and that is why we get the product. Indeed. This means that the state i is transient. (k−1) Notice that fii = Pi (Ti < ∞) can either be equal to 1 or smaller than 1. 30 . Notice that: state i is visited infinitely many times ⇐⇒ Ji = ∞. Starting from X0 = i. Ei Ji = ∞. Therefore. then Pi (Ji < ∞) = 1. Indeed. Notice also that fii := Pi (Ji ≥ 1) = Pi (Ti < ∞). there could be yet another possibility: 0 < Pi (Xn = i for infinitely many n) < 1. every state is either recurrent or transient. If fii = 1 we have that Pi (Ji ≥ k) = 1 for all k. therefore concluding that every state is either recurrent or transient. Pi (Ji = ∞) = 1. We summarise this together with another useful characterisation of recurrence & transience in the following two lemmas. Because either fii = 1 or fii < 1.e. k ≥ 0. 2. Pi (Ji = ∞) = 1. . Lemma 5. the event {Ji ≥ k} implies that Ti < ∞ and that Ji ≥ k − 1. We will show that such a possibility does not exist. fii = Pi (Ti < ∞) = 1. 3. By the strong Markov property at time Ti (k−1) Pi (Ji ≥ k) = Pi (Ji ≥ k − 1)Pi (Ji ≥ 1).Important note: Notice that the two statements above are not negations of one another. But the past (k−1) before Ti is independent of the future. namely. The following are equivalent: 1. i. Suppose that the Markov chain starts from state i. the random variable Ji is geometric: k Pi (Ji ≥ k) = fii . in principle. 4. This means that the state i is recurrent. 2 k Pi (Ji ≥ k) = fii Pi (Ji ≥ k − 1) = fii Pi (Ji ≥ k − 2) = · · · = fii . we have Proof. We claim that: Lemma 4. State i is recurrent. If fii < 1. Consider the total number of visits to state i (excluding the possibility that X0 = i): ∞ Ji = n=1 1(Xn = i) = sup{r ≥ 0 : Ti(r) < ∞} . we conclude what we asserted earlier.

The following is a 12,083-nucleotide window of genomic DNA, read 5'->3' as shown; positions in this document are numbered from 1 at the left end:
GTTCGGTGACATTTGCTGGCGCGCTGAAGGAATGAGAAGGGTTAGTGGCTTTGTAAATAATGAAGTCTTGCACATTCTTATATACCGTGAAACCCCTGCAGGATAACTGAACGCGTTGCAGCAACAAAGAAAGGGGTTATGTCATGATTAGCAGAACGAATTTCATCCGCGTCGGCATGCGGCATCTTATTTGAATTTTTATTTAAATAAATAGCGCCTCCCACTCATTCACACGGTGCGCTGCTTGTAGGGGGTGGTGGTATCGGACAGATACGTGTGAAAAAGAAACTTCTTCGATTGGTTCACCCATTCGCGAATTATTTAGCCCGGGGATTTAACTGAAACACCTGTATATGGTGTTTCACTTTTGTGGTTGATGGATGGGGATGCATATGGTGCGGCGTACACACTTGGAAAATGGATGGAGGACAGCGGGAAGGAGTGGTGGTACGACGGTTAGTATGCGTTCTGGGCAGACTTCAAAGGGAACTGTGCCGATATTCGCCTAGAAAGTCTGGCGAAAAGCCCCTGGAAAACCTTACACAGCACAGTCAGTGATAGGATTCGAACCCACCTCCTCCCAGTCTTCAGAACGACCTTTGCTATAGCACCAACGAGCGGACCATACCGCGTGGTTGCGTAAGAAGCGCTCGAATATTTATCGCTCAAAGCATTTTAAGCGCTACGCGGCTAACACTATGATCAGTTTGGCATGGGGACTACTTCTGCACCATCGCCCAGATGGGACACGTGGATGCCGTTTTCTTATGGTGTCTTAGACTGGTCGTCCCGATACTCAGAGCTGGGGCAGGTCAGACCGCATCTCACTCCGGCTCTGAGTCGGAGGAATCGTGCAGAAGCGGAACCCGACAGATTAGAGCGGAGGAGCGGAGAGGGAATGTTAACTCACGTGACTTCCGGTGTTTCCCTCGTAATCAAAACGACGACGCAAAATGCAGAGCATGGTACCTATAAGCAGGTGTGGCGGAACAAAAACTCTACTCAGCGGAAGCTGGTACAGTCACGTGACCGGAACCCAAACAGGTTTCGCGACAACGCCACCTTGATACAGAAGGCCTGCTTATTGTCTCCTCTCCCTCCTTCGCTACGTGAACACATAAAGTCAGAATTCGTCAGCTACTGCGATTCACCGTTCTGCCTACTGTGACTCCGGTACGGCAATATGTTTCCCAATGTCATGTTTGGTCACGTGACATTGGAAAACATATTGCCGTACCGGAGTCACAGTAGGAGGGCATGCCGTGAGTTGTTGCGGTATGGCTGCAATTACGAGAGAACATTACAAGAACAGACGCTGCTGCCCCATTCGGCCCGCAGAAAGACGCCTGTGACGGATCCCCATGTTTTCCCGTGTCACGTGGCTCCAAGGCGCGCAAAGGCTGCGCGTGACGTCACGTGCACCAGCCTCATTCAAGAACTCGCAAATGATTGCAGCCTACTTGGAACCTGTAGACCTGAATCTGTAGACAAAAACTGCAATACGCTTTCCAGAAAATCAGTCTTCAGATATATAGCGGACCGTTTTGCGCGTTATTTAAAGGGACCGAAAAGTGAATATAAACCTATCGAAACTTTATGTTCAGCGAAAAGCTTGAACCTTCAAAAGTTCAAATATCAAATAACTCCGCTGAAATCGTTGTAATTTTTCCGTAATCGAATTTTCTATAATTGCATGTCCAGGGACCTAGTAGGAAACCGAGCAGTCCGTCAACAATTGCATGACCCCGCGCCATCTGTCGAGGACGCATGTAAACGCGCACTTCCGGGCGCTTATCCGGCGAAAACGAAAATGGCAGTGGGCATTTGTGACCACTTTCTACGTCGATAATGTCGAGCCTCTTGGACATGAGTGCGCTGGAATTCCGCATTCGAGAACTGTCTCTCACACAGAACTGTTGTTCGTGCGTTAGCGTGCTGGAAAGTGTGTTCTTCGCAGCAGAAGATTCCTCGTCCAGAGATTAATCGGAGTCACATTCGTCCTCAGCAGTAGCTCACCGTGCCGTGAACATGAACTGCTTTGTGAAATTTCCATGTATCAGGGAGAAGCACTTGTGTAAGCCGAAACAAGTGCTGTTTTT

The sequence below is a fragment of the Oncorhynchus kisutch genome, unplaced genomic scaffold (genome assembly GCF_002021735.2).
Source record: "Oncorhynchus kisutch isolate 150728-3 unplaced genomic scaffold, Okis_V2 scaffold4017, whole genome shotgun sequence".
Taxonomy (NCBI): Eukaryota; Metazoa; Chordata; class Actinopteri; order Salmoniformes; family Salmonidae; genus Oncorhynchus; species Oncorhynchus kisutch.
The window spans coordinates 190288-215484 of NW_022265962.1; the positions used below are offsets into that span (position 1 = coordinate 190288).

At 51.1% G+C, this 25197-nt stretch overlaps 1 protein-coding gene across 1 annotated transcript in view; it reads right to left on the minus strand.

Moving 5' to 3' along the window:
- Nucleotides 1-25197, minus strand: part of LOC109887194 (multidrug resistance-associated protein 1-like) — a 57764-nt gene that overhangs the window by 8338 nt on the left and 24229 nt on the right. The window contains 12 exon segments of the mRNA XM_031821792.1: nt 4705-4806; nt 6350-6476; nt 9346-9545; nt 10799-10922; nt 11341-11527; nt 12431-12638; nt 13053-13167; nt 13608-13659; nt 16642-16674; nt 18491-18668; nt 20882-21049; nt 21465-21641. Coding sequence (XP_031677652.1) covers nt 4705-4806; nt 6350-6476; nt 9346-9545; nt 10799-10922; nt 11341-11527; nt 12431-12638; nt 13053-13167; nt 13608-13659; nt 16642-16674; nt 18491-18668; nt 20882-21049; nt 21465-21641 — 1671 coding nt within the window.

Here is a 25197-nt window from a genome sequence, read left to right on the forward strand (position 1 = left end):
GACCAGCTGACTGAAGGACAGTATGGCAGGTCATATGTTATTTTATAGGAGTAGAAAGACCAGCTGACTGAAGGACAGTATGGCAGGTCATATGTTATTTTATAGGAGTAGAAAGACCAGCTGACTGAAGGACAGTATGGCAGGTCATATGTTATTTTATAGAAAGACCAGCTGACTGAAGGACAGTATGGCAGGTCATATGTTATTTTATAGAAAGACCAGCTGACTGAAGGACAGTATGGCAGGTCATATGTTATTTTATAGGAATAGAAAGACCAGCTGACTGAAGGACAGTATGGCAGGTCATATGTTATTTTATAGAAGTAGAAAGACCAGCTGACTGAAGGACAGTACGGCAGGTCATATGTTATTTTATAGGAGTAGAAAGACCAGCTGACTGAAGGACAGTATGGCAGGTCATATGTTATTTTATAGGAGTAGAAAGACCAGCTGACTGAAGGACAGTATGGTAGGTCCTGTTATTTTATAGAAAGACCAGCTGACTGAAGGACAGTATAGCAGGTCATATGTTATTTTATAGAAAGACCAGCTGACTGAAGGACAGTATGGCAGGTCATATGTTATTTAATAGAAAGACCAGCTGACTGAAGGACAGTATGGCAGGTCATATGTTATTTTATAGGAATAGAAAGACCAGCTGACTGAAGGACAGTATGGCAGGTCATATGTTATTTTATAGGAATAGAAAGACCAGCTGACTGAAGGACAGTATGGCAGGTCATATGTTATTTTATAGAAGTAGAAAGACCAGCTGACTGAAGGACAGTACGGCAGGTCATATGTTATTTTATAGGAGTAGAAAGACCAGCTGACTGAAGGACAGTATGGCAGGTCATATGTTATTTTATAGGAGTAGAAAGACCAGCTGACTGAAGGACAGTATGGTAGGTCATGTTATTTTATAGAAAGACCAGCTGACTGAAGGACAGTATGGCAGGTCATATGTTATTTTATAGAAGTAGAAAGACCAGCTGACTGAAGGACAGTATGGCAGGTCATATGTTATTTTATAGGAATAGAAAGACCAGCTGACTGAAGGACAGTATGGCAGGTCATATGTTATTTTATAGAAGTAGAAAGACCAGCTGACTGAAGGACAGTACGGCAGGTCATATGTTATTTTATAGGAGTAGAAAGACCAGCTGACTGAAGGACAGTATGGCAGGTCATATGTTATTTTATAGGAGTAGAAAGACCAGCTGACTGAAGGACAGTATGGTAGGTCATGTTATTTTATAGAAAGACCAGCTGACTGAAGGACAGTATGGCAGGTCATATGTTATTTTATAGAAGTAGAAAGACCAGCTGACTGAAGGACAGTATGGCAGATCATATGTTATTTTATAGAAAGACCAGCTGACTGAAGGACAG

The equivalence of the first two statements was proved before the lemma. (n) i. (n) But if a series is finite then the summands go to 0. if we assume Ei Ji < ∞. State i is recurrent if. If Ei Ji = ∞. 3. as n → ∞. (n) pij n (m) (n−m) (n) (n) = m=1 fij pjj . Pi (Ji < ∞) = 1. The following are equivalent: 1. (n) pij n = Pi (Xn = j) = m=1 n Pi (Tj = m. n ≥ 1. If i is a transient state then pii → 0. fij ≤ pij . Lemma 6.Proof. Hence Ei Ji = ∞ also. fii = Pi (Ti < ∞) < 1. owing to the fact that Ji is a geometric random variable. by the definition of Ji . Proof. The latter is the probability to be in state j at time n (not necessarily for the first time) starting from i. i. therefore Pi (Ji < ∞) = 1. but the two sequences are related in an exact way: Lemma 7. Corollary 6. 4. the probability to hit state j for the first time at time n ≥ 1. clearly. Proof.e. The equivalence of the first two statements was proved above. Ei Ji < ∞. then. since Ji is a geometric random variable. by definition. it is visited infinitely many times. pii → 0. But ∞ ∞ ∞ (n) Ei Ji = Ei n=1 1(Xn = i) = n=1 Pi (Xn = i) = n=1 (n) pii . This. Ji cannot take value +∞ with positive probability. this implies that Ei Ji < ∞. Clearly. it is visited finitely many times with probability 1. 10.e. as n → ∞. State i is transient if. by definition of Ji is equivalent to Pi (Ji = ∞) = 1. and. If i is transient then Ei Ji < ∞. Notice the difference with pij .1 Define First hitting time decomposition fij := Pi (Tj = n). which. State i is transient. From Elementary Probability. is equivalent to Pi (Ji < ∞) = 1. 2. then. Proof. On the other hand. Xn = j) Pi (Tj = m)Pi (Xn = j | Tj = m) 31 = m=1 . by definition. we see that its expectation cannot be infinity without Ji itself being infinity with probability one. assuming that the chain (n) starts from state i.